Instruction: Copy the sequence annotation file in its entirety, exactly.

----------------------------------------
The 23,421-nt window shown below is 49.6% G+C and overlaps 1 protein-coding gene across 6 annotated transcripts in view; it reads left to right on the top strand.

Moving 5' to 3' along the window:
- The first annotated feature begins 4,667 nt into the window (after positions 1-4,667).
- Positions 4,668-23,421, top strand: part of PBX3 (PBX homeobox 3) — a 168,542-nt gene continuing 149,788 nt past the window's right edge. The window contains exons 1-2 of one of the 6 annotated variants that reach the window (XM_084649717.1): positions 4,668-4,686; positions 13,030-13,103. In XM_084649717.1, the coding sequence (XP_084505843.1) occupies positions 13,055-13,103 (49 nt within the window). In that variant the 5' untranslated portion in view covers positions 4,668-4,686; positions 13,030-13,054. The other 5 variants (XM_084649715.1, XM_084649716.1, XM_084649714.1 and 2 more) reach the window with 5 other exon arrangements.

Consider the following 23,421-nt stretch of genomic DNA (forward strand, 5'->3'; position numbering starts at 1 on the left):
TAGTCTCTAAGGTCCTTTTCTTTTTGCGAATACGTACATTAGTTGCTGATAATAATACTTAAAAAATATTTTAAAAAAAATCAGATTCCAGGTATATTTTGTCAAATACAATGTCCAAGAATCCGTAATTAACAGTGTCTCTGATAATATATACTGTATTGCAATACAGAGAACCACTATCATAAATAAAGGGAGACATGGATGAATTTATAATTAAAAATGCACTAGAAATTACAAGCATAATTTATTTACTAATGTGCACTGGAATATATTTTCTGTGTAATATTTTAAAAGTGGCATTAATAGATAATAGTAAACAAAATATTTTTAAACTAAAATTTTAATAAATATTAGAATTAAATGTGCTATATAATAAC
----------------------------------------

The 23,421-nt window shown below is 49.6% G+C and overlaps 1 protein-coding gene across 6 annotated transcripts in view; it reads left to right on the top strand.

Moving 5' to 3' along the window:
- The first annotated feature begins 4,667 nt into the window (after positions 1-4,667).
- Positions 4,668-23,421, top strand: part of PBX3 (PBX homeobox 3) — a 168,542-nt gene continuing 149,788 nt past the window's right edge. The window contains exons 1-2 of one of the 6 annotated variants that reach the window (XM_084649717.1): positions 4,668-4,686; positions 13,030-13,103. In XM_084649717.1, the coding sequence (XP_084505843.1) occupies positions 13,055-13,103 (49 nt within the window). In that variant the 5' untranslated portion in view covers positions 4,668-4,686; positions 13,030-13,054. The other 5 variants (XM_084649715.1, XM_084649716.1, XM_084649714.1 and 2 more) reach the window with 5 other exon arrangements.

Consider the following 23,421-nt stretch of genomic DNA (forward strand, 5'->3'; position numbering starts at 1 on the left):
TAGTCTCTAAGGTCCTTTTCTTTTTGCGAATACGTACATTAGTTGCTGATAATAATACTTAAAAAATATTTTAAAAAAAATCAGATTCCAGGTATATTTTGTCAAATACAATGTCCAAGAATCCGTAATTAACAGTGTCTCTGATAATATATACTGTATTGCAATACAGAGAACCACTATCATAAATAAAGGGAGACATGGATGAATTTATAATTAAAAATGCACTAGAAATTACAAGCATAATTTATTTACTAATGTGCACTGGAATATATTTTCTGTGTAATATTTTAAAAGTGGCATTAATAGATAATAGTAAACAAAATATTTTTAAACTAAAATTTTAATAAATATTAGAATTAAATGTGCTATATAATAAC